St. Thomas 'Boom Squad' Dominating MIAC Long Jump

May 09, 2017 02:38 PM

They call themselves the Boom Squad.

It's a nickname senior Michael Witschen and his fellow long jumpers at St. Thomas came up with early on this season, and it's taken on a life of its own.


"When you hit a big jump, it's like a bomb going off," Witschen said. "So we all try to go out and boom every meet. That's how it came about.

"All of a sudden, it took off. The Spotify playlists started being made," Witschen added. "T-shirts started getting printed up. Everybody sort of adopted it."

It helps that things have been ... well, booming.

Tommies long jumpers currently occupy the top four spots in the MIAC outdoor rankings this season, and seven of the top nine.

That kind of success can make the finals in the event at any given meet feel a little like an intrasquad scrimmage.

"It's a fun dynamic," said fellow senior jumper Evan Cross. "We compete with each other and push each other really hard. In the end, though, it doesn't really matter who ends up first as long as one of us is up there."

The Boom Squad is hoping their success continues resonating straight through the NCAA Division III outdoor national meet May 25 - 27 in Geneva, Ohio.

It's believed St. Thomas has never had more than two athletes qualify for nationals in a given event, but at least four of the Tommies long jumpers have a realistic shot at qualifying this year.

The top 20 jumps make the field. As of Friday, Witschen was ranked fifth in Division III with a leap of 7.45 meters (24-feet-5 1/2) and sophomore Conor White was ranked 18th (7.23 meters, 23-8 3/4). Cross was ranked 26th, (7.09 meters, 23-3 1/4) and sophomore Nick Spann is sitting just outside the top 50 (7.0 meters, 22-11.75).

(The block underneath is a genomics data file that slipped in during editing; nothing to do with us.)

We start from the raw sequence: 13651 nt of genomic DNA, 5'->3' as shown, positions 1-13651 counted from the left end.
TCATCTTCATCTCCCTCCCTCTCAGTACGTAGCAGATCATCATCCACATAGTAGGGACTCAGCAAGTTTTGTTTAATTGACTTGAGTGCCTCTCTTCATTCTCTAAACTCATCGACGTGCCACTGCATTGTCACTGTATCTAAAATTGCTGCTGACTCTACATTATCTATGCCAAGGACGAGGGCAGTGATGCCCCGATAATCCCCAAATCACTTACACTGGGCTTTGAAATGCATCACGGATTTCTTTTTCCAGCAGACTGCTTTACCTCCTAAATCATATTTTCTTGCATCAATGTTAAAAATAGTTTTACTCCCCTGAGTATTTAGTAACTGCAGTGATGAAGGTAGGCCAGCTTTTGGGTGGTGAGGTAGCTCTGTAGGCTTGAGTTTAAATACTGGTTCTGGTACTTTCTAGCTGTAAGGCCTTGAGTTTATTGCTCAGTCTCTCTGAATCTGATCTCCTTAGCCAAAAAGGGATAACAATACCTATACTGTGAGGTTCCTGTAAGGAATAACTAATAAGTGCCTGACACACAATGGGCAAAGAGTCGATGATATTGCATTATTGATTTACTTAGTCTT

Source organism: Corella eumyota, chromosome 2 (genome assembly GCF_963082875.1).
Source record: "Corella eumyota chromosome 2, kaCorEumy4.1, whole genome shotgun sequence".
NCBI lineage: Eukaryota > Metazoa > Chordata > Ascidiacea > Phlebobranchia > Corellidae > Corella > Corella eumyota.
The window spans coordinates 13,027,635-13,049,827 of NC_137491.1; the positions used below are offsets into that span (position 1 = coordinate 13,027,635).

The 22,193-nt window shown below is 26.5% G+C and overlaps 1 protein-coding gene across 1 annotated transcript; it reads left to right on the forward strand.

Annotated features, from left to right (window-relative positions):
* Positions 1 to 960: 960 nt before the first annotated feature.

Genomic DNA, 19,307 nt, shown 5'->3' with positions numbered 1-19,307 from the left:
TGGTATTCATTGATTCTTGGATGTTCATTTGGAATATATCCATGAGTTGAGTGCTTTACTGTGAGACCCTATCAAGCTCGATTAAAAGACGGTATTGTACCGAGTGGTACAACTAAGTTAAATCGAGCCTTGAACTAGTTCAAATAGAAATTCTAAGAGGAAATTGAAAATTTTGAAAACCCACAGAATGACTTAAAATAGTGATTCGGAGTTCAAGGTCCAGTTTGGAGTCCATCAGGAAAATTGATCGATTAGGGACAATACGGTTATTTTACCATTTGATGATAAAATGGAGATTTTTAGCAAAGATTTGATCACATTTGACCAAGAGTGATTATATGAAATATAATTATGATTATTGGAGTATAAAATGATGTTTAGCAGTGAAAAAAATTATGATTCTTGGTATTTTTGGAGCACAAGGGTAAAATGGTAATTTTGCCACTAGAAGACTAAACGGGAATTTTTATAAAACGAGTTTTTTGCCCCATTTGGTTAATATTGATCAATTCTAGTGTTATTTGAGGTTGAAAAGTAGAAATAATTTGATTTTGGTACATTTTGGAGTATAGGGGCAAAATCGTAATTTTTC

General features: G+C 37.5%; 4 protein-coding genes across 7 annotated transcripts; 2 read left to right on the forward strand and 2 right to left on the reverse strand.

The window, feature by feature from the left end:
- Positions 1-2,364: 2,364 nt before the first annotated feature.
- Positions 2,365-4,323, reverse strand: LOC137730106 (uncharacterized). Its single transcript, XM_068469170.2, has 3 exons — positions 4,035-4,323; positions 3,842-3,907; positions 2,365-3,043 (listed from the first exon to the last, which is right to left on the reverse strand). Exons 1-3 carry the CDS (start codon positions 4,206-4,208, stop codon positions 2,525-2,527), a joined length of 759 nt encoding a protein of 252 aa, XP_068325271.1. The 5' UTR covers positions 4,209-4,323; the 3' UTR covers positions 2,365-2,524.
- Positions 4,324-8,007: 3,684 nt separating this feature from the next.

"It's just worked out that we have a lot of depth in that event," added St. Thomas assistant coach Jay Hatleli, who works with the team's long jumpers. "And they all push each other. If one guy isn't feeling good, or just wants to take the day off, he looks out and sees three or four other jumpers all getting better; and it inspires him too. 

"It's a very talented group. Some of they were very talented from the beginning," Hatlei said. "Others have worked their way into it."

One of those in the latter group is Witschen, a Monticello graduate who originally came to St. Thomas as a middle linebacker planning on playing football and competing in track.

He gave up football after his freshman year to focus on the long jump, an event in which he was - by his own admission - just an average performer in high school.

"My best high school jump was 20-feet-2, which isn't all that great," he said. "But when I got here my freshman year, I took one jump; and the coach at the time, Erik Diley (now at Carleton), asked me why I was jumping like I was trying to tackle somebody. My form was definitely not where it should have been."

Hatlei added, "But we made a few changes and things really started improving."

Cross was the lone St. Thomas long jumper to make outdoor nationals last season, fouling out on all three tries in prelims and failing to advance.

The Hill-Murray graduate got a late start on this season because he was studying in Botswana, observing how conditions like the HIV epidemic have impacted life there.

"That was eye-opening," Cross said. "You'd walk down the street there and strangers would come up to you and just ask how your day was going. They genuinely cared about how things were with you, no matter what their own conditions were. It really made you appreciate how much we have here."

But Cross is back now, and he and the rest of the Boom Squad are focused on having as many members as possible on hand at nationals later this month.

"Our goal is to get all four of us there," Witschen said. "That's what we're all shooting for. It would just be an incredible experience to make that happen."


Frank Rajkowski

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